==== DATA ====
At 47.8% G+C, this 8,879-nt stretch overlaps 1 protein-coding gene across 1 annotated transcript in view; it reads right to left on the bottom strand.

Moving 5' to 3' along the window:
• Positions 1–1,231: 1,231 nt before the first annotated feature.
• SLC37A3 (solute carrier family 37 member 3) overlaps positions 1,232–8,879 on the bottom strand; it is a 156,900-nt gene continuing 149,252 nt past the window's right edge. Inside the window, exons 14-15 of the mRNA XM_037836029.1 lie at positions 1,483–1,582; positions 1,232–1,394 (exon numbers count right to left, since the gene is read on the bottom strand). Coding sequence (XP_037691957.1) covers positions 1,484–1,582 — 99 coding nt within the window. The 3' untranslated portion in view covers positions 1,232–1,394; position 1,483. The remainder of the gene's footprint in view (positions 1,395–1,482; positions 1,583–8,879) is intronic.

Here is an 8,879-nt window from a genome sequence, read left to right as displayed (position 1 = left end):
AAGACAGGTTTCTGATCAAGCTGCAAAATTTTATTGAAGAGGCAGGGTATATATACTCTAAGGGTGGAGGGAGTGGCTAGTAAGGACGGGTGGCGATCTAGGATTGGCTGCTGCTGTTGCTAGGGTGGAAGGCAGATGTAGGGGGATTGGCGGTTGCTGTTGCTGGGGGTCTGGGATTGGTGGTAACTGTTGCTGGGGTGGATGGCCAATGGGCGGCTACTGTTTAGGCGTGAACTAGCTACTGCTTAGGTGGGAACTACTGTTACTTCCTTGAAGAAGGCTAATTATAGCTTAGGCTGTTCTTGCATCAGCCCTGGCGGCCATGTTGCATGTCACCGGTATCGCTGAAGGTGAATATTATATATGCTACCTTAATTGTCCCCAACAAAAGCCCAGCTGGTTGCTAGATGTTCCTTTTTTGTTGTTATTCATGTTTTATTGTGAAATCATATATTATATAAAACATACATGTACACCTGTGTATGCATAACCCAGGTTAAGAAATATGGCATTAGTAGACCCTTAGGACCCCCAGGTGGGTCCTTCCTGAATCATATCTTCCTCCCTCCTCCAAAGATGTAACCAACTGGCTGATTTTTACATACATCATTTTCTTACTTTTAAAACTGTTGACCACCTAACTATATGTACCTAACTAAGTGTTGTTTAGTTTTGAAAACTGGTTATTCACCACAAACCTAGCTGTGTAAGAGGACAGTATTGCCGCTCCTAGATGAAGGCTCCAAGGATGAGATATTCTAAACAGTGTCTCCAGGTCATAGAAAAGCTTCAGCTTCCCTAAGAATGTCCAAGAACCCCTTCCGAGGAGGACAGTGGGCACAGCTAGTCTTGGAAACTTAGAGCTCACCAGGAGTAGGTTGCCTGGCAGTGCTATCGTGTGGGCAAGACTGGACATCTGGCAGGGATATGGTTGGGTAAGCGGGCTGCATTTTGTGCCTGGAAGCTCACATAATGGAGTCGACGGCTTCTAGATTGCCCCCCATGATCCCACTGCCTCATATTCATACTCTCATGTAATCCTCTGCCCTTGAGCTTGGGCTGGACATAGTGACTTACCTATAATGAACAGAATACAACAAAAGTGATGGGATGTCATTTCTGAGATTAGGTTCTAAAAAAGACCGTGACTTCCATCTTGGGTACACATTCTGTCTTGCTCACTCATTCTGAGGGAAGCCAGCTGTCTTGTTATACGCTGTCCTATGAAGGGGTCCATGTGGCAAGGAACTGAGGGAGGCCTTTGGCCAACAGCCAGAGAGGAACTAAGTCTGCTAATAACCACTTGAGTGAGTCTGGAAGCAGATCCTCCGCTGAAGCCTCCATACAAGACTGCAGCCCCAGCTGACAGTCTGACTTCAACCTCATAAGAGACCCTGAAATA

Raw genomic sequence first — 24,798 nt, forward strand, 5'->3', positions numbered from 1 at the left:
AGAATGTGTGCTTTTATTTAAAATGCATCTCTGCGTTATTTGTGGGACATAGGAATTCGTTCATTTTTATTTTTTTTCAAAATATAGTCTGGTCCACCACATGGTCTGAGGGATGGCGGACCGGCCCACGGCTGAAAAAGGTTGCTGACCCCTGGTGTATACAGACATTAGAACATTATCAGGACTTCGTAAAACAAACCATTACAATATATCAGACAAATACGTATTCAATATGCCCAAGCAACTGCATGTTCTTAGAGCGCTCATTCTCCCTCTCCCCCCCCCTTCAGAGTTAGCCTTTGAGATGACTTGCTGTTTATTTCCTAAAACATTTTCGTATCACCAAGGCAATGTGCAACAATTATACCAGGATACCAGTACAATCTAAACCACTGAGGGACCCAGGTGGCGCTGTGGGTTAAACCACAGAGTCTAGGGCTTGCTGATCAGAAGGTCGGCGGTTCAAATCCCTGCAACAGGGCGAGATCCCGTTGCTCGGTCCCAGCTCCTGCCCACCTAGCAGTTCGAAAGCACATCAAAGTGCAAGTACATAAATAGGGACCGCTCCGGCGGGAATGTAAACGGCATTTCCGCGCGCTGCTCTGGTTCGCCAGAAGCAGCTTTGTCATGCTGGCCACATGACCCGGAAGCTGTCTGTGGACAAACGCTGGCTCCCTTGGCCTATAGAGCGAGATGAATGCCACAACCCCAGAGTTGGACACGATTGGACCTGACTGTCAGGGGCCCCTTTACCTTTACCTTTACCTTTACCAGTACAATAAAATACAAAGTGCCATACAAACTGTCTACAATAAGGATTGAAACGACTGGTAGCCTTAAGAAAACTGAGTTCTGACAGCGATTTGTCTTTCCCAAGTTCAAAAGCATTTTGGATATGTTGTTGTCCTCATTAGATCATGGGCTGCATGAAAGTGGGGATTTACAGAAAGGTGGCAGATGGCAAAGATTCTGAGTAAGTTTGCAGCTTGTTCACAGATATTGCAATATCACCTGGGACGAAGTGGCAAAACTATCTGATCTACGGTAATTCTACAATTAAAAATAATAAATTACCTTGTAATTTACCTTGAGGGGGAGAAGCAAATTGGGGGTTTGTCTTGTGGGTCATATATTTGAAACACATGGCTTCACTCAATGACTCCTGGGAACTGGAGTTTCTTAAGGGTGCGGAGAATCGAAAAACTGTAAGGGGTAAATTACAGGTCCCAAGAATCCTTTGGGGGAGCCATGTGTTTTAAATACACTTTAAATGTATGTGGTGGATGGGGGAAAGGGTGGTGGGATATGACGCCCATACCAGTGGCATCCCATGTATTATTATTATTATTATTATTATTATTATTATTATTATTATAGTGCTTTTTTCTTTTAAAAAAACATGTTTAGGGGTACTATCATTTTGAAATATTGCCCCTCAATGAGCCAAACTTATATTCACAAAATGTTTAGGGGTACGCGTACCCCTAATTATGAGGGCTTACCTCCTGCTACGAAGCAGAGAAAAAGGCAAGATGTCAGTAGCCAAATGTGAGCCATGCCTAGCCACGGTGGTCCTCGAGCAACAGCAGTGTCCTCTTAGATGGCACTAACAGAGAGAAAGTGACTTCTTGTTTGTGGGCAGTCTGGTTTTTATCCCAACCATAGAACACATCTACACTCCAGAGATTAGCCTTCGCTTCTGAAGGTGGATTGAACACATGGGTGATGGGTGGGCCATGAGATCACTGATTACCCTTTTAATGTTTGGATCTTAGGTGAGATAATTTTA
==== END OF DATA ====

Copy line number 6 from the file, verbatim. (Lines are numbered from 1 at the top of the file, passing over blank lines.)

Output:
AAGACAGGTTTCTGATCAAGCTGCAAAATTTTATTGAAGAGGCAGGGTATATATACTCTAAGGGTGGAGGGAGTGGCTAGTAAGGACGGGTGGCGATCTAGGATTGGCTGCTGCTGTTGCTAGGGTGGAAGGCAGATGTAGGGGGATTGGCGGTTGCTGTTGCTGGGGGTCTGGGATTGGTGGTAACTGTTGCTGGGGTGGATGGCCAATGGGCGGCTACTGTTTAGGCGTGAACTAGCTACTGCTTAGGTGGGAACTACTGTTACTTCCTTGAAGAAGGCTAATTATAGCTTAGGCTGTTCTTGCATCAGCCCTGGCGGCCATGTTGCATGTCACCGGTATCGCTGAAGGTGAATATTATATATGCTACCTTAATTGTCCCCAACAAAAGCCCAGCTGGTTGCTAGATGTTCCTTTTTTGTTGTTATTCATGTTTTATTGTGAAATCATATATTATATAAAACATACATGTACACCTGTGTATGCATAACCCAGGTTAAGAAATATGGCATTAGTAGACCCTTAGGACCCCCAGGTGGGTCCTTCCTGAATCATATCTTCCTCCCTCCTCCAAAGATGTAACCAACTGGCTGATTTTTACATACATCATTTTCTTACTTTTAAAACTGTTGACCACCTAACTATATGTACCTAACTAAGTGTTGTTTAGTTTTGAAAACTGGTTATTCACCACAAACCTAGCTGTGTAAGAGGACAGTATTGCCGCTCCTAGATGAAGGCTCCAAGGATGAGATATTCTAAACAGTGTCTCCAGGTCATAGAAAAGCTTCAGCTTCCCTAAGAATGTCCAAGAACCCCTTCCGAGGAGGACAGTGGGCACAGCTAGTCTTGGAAACTTAGAGCTCACCAGGAGTAGGTTGCCTGGCAGTGCTATCGTGTGGGCAAGACTGGACATCTGGCAGGGATATGGTTGGGTAAGCGGGCTGCATTTTGTGCCTGGAAGCTCACATAATGGAGTCGACGGCTTCTAGATTGCCCCCCATGATCCCACTGCCTCATATTCATACTCTCATGTAATCCTCTGCCCTTGAGCTTGGGCTGGACATAGTGACTTACCTATAATGAACAGAATACAACAAAAGTGATGGGATGTCATTTCTGAGATTAGGTTCTAAAAAAGACCGTGACTTCCATCTTGGGTACACATTCTGTCTTGCTCACTCATTCTGAGGGAAGCCAGCTGTCTTGTTATACGCTGTCCTATGAAGGGGTCCATGTGGCAAGGAACTGAGGGAGGCCTTTGGCCAACAGCCAGAGAGGAACTAAGTCTGCTAATAACCACTTGAGTGAGTCTGGAAGCAGATCCTCCGCTGAAGCCTCCATACAAGACTGCAGCCCCAGCTGACAGTCTGACTTCAACCTCATAAGAGACCCTGAAATA